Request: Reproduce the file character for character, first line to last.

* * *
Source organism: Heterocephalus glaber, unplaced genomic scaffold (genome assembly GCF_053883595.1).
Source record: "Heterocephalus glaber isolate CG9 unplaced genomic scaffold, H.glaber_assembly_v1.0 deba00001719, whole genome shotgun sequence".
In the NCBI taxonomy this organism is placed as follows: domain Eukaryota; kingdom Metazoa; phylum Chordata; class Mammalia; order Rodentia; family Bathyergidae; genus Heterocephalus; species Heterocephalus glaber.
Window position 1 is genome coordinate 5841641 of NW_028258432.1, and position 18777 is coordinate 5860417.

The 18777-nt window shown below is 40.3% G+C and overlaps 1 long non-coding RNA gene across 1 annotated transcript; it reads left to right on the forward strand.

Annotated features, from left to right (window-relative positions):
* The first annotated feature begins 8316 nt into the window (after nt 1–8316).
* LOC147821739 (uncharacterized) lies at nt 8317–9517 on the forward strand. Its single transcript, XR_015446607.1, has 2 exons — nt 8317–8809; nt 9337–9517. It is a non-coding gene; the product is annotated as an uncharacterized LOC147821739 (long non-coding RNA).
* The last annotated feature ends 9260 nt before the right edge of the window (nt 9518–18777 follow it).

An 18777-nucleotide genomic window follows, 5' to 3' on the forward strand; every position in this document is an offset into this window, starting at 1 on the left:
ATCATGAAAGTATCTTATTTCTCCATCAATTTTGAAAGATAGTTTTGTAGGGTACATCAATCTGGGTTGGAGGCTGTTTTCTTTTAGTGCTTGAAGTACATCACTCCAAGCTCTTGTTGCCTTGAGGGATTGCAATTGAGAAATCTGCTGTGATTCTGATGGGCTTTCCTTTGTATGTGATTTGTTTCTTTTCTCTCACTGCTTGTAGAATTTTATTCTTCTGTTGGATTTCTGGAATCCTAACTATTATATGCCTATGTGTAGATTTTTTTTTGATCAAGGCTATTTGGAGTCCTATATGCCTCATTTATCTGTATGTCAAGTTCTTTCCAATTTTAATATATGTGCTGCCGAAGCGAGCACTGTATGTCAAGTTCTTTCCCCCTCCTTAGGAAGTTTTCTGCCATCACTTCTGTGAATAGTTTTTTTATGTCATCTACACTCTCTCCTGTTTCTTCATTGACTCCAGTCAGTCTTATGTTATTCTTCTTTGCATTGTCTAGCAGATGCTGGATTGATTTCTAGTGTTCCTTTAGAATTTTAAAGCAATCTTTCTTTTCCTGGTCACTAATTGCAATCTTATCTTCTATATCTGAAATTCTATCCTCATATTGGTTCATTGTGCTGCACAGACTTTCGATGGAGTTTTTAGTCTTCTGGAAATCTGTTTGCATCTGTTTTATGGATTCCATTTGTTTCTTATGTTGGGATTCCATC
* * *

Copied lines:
Source organism: Heterocephalus glaber, unplaced genomic scaffold (genome assembly GCF_053883595.1).
Source record: "Heterocephalus glaber isolate CG9 unplaced genomic scaffold, H.glaber_assembly_v1.0 deba00001719, whole genome shotgun sequence".
In the NCBI taxonomy this organism is placed as follows: domain Eukaryota; kingdom Metazoa; phylum Chordata; class Mammalia; order Rodentia; family Bathyergidae; genus Heterocephalus; species Heterocephalus glaber.
Window position 1 is genome coordinate 5841641 of NW_028258432.1, and position 18777 is coordinate 5860417.

The 18777-nt window shown below is 40.3% G+C and overlaps 1 long non-coding RNA gene across 1 annotated transcript; it reads left to right on the forward strand.

Annotated features, from left to right (window-relative positions):
* The first annotated feature begins 8316 nt into the window (after nt 1–8316).
* LOC147821739 (uncharacterized) lies at nt 8317–9517 on the forward strand. Its single transcript, XR_015446607.1, has 2 exons — nt 8317–8809; nt 9337–9517. It is a non-coding gene; the product is annotated as an uncharacterized LOC147821739 (long non-coding RNA).
* The last annotated feature ends 9260 nt before the right edge of the window (nt 9518–18777 follow it).

An 18777-nucleotide genomic window follows, 5' to 3' on the forward strand; every position in this document is an offset into this window, starting at 1 on the left:
ATCATGAAAGTATCTTATTTCTCCATCAATTTTGAAAGATAGTTTTGTAGGGTACATCAATCTGGGTTGGAGGCTGTTTTCTTTTAGTGCTTGAAGTACATCACTCCAAGCTCTTGTTGCCTTGAGGGATTGCAATTGAGAAATCTGCTGTGATTCTGATGGGCTTTCCTTTGTATGTGATTTGTTTCTTTTCTCTCACTGCTTGTAGAATTTTATTCTTCTGTTGGATTTCTGGAATCCTAACTATTATATGCCTATGTGTAGATTTTTTTTTGATCAAGGCTATTTGGAGTCCTATATGCCTCATTTATCTGTATGTCAAGTTCTTTCCAATTTTAATATATGTGCTGCCGAAGCGAGCACTGTATGTCAAGTTCTTTCCCCCTCCTTAGGAAGTTTTCTGCCATCACTTCTGTGAATAGTTTTTTTATGTCATCTACACTCTCTCCTGTTTCTTCATTGACTCCAGTCAGTCTTATGTTATTCTTCTTTGCATTGTCTAGCAGATGCTGGATTGATTTCTAGTGTTCCTTTAGAATTTTAAAGCAATCTTTCTTTTCCTGGTCACTAATTGCAATCTTATCTTCTATATCTGAAATTCTATCCTCATATTGGTTCATTGTGCTGCACAGACTTTCGATGGAGTTTTTAGTCTTCTGGAAATCTGTTTGCATCTGTTTTATGGATTCCATTTGTTTCTTATGTTGGGATTCCATC